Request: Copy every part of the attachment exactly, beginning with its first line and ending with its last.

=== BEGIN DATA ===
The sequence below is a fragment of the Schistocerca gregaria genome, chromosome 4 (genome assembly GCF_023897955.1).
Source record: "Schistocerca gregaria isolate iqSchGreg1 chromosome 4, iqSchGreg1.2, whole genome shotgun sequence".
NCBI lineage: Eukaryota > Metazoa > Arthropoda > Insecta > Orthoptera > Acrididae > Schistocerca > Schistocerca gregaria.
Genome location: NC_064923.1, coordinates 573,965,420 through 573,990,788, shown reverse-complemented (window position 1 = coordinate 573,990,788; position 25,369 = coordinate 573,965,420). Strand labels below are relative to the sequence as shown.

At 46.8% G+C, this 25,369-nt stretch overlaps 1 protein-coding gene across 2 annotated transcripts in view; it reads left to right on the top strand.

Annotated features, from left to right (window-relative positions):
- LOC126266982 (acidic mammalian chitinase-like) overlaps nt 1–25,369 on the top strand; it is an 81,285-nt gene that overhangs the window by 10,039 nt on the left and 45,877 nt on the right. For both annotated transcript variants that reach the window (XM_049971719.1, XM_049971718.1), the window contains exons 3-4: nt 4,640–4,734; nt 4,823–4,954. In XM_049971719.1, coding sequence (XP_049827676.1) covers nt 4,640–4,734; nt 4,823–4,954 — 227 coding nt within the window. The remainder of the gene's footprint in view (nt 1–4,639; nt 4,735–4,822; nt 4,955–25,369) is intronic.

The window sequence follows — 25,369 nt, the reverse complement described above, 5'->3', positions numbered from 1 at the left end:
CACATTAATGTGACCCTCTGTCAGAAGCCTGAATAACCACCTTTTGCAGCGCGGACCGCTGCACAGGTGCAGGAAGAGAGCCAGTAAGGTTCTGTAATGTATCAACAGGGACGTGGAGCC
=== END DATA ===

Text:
The sequence below is a fragment of the Schistocerca gregaria genome, chromosome 4 (genome assembly GCF_023897955.1).
Source record: "Schistocerca gregaria isolate iqSchGreg1 chromosome 4, iqSchGreg1.2, whole genome shotgun sequence".
NCBI lineage: Eukaryota > Metazoa > Arthropoda > Insecta > Orthoptera > Acrididae > Schistocerca > Schistocerca gregaria.
Genome location: NC_064923.1, coordinates 573,965,420 through 573,990,788, shown reverse-complemented (window position 1 = coordinate 573,990,788; position 25,369 = coordinate 573,965,420). Strand labels below are relative to the sequence as shown.

At 46.8% G+C, this 25,369-nt stretch overlaps 1 protein-coding gene across 2 annotated transcripts in view; it reads left to right on the top strand.

Annotated features, from left to right (window-relative positions):
- LOC126266982 (acidic mammalian chitinase-like) overlaps nt 1–25,369 on the top strand; it is an 81,285-nt gene that overhangs the window by 10,039 nt on the left and 45,877 nt on the right. For both annotated transcript variants that reach the window (XM_049971719.1, XM_049971718.1), the window contains exons 3-4: nt 4,640–4,734; nt 4,823–4,954. In XM_049971719.1, coding sequence (XP_049827676.1) covers nt 4,640–4,734; nt 4,823–4,954 — 227 coding nt within the window. The remainder of the gene's footprint in view (nt 1–4,639; nt 4,735–4,822; nt 4,955–25,369) is intronic.

The window sequence follows — 25,369 nt, the reverse complement described above, 5'->3', positions numbered from 1 at the left end:
CACATTAATGTGACCCTCTGTCAGAAGCCTGAATAACCACCTTTTGCAGCGCGGACCGCTGCACAGGTGCAGGAAGAGAGCCAGTAAGGTTCTGTAATGTATCAACAGGGACGTGGAGCC